Social media also plays an important role in influencing the region’s ecommerce purchasing behaviours. METI research found that a considerable volume of Japanese consumers are now buying products and services based on information they have seen on social media platforms. For retailers, this should further illustrate the value of a robust and professional online offering. This must either be delivered through the regional arm of a brand’s own international website, or through a well established vendor like Rakuten.
In terms of payment and delivery of online goods, Japanese consumers enjoy the advanced logistics systems and infrastructure one would expect of an affluent, tech savvy nation. While credit cards are the primary method of payment for ecommerce purchases, nearly 20% of transactions are made post-delivery in cash, at one of the many convenience stores which act as remote delivery depots. Most online vendors will offer this service to customers, but retailers trading through their own website should be mindful of this as a popular method of payment for Japanese consumers.
Overall, the good news for British retailers is that Japan is a big fan of UK brands. Japanese consumers find British brands hold a certain allure, due to their heritage, high quality and recognisable brand image. Consumers also benefit from being able to purchase tax-exempt online goods cross border, up to the value of approximately £118 per person. International shipping on these items still applies, but the relatively high tax-free threshold for individual consumers helps further motivate online buying from overseas brands.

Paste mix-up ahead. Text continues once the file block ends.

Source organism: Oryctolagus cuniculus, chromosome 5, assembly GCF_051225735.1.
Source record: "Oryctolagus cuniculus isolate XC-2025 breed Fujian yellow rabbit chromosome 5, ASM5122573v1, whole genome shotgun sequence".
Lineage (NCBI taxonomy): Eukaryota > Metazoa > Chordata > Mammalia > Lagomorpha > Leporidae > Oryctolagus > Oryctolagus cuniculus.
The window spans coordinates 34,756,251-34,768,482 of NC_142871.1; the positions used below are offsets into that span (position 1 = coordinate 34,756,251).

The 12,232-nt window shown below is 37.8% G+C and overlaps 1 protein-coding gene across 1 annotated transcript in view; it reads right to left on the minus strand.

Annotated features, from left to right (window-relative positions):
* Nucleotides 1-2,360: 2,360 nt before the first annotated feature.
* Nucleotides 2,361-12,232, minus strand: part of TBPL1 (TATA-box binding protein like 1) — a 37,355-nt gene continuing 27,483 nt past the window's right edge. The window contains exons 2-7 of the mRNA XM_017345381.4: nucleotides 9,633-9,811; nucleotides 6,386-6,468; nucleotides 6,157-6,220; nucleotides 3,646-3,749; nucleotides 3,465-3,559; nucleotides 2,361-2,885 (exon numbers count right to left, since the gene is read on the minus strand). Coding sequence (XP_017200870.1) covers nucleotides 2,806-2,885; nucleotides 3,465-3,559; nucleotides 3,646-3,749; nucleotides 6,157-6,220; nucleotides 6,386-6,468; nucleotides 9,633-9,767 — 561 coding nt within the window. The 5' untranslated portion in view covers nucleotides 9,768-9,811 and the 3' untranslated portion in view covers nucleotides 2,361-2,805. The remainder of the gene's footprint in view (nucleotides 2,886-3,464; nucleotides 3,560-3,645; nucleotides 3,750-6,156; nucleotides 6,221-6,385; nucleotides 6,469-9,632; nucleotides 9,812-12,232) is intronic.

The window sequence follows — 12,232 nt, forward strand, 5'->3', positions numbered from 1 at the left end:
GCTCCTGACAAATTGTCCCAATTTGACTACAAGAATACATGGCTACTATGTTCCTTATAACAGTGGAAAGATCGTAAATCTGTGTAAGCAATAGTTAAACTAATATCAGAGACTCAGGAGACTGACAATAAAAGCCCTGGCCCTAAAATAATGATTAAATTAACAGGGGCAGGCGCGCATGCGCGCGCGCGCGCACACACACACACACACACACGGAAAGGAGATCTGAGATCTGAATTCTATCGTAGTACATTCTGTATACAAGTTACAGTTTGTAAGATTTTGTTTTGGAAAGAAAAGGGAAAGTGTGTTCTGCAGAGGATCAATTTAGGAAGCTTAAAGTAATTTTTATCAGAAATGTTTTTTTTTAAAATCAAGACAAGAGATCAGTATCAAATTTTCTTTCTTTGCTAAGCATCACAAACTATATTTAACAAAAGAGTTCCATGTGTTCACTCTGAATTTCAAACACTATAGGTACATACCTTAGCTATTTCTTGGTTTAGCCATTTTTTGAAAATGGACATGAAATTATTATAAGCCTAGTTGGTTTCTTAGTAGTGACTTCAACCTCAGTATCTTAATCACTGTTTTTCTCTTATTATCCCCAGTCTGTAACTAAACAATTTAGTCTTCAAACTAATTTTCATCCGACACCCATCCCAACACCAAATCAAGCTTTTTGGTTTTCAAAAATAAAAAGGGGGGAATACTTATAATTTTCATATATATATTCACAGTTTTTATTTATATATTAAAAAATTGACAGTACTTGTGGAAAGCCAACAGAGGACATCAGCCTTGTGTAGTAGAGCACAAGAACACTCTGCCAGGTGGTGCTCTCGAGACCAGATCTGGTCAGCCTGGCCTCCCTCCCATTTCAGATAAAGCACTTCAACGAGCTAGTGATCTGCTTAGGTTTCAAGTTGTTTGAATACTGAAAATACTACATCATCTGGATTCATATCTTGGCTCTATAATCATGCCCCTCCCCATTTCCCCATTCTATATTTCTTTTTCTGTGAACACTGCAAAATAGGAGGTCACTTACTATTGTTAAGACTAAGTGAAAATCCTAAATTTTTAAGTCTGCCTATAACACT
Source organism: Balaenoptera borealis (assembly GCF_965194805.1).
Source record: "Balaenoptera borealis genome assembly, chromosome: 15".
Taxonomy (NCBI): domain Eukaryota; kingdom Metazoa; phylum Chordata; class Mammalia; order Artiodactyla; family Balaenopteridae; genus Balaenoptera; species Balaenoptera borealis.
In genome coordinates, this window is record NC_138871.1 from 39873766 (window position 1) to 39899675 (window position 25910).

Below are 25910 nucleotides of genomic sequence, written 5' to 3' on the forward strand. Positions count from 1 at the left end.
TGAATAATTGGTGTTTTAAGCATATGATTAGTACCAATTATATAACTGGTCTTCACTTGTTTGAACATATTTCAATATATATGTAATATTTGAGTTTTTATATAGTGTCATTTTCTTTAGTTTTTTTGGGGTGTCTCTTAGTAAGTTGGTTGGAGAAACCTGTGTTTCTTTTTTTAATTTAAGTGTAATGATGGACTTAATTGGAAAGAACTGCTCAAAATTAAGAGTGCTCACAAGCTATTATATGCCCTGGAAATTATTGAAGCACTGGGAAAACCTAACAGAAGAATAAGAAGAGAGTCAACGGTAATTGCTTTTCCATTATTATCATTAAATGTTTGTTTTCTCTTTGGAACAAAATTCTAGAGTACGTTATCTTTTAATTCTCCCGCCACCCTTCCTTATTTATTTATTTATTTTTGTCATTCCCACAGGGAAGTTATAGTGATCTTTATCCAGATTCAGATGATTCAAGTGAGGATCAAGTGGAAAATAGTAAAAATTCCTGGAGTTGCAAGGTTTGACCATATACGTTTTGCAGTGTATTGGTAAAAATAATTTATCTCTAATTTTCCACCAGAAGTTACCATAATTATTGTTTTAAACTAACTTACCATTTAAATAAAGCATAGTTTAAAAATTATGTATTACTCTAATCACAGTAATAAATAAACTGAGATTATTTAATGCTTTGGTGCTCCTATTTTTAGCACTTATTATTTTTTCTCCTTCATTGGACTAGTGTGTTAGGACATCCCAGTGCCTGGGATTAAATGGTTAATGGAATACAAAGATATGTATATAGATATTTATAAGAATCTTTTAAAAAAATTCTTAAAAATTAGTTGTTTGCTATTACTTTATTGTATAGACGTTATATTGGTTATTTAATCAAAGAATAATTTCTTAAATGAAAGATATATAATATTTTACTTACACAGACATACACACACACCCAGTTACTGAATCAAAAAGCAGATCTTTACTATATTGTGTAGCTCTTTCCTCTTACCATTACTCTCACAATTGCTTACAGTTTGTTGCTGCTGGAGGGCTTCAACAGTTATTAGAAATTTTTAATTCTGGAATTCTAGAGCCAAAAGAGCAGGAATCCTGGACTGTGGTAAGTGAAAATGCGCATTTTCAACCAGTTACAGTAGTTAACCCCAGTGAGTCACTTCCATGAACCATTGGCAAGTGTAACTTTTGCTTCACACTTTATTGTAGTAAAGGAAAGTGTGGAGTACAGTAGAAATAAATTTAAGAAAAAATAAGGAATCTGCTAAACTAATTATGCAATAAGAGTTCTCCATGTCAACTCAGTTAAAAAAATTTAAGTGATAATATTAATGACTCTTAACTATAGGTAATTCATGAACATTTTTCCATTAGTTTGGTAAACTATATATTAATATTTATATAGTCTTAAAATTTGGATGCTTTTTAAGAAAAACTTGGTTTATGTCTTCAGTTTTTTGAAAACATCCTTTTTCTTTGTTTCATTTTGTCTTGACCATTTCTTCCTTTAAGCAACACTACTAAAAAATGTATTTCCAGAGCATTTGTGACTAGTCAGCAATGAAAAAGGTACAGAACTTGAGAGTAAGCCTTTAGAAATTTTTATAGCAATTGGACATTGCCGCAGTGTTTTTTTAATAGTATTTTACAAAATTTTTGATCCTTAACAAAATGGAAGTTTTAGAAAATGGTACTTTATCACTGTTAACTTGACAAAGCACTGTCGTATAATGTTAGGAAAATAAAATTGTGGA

Rakuten and other vendors see the market potential of British goods and are looking to approach more British brands to further enhance their portfolios. What’s more, these vendors will be aware that the weakening pound sterling puts them and their domestic customers in an even more preferential position than they have been for many years when buying from the UK, so now really is a great time to export to Japan while demand is booming.
Pitney Bowes works with many international brands desirable to the Japanese consumer, and acts as an valuable partner in facilitating cross border trade. Whether we are supporting a retailer or brand to distribute their goods through a third-party platform, or helping to sell their goods via their own website directly, we have the expertise and knowledge to help tap into this demand – the best strategy is to use a multi-pronged approach both through third-party platforms, such as Rakuten, but also establish a relationship with Japanese consumers by going direct.
Ultimately, Pitney Bowes is giving retailers and brands the tools to prosper in the modern retail environment, which enables them to sell their products to consumers in Japan, or wherever else around the globe that they desire.
Learn about Complete™ Cross-Border from Pitney Bowes, the scalable end-to-end global ecommerce solution that can handle all facets of enterprise retail cross-border expansion.
You can also download the full 2017 Pitney Bowes Global Ecommerce Report , the first report to comprehensively analyse the global ecommerce landscape from both the retailer and consumer perspectives.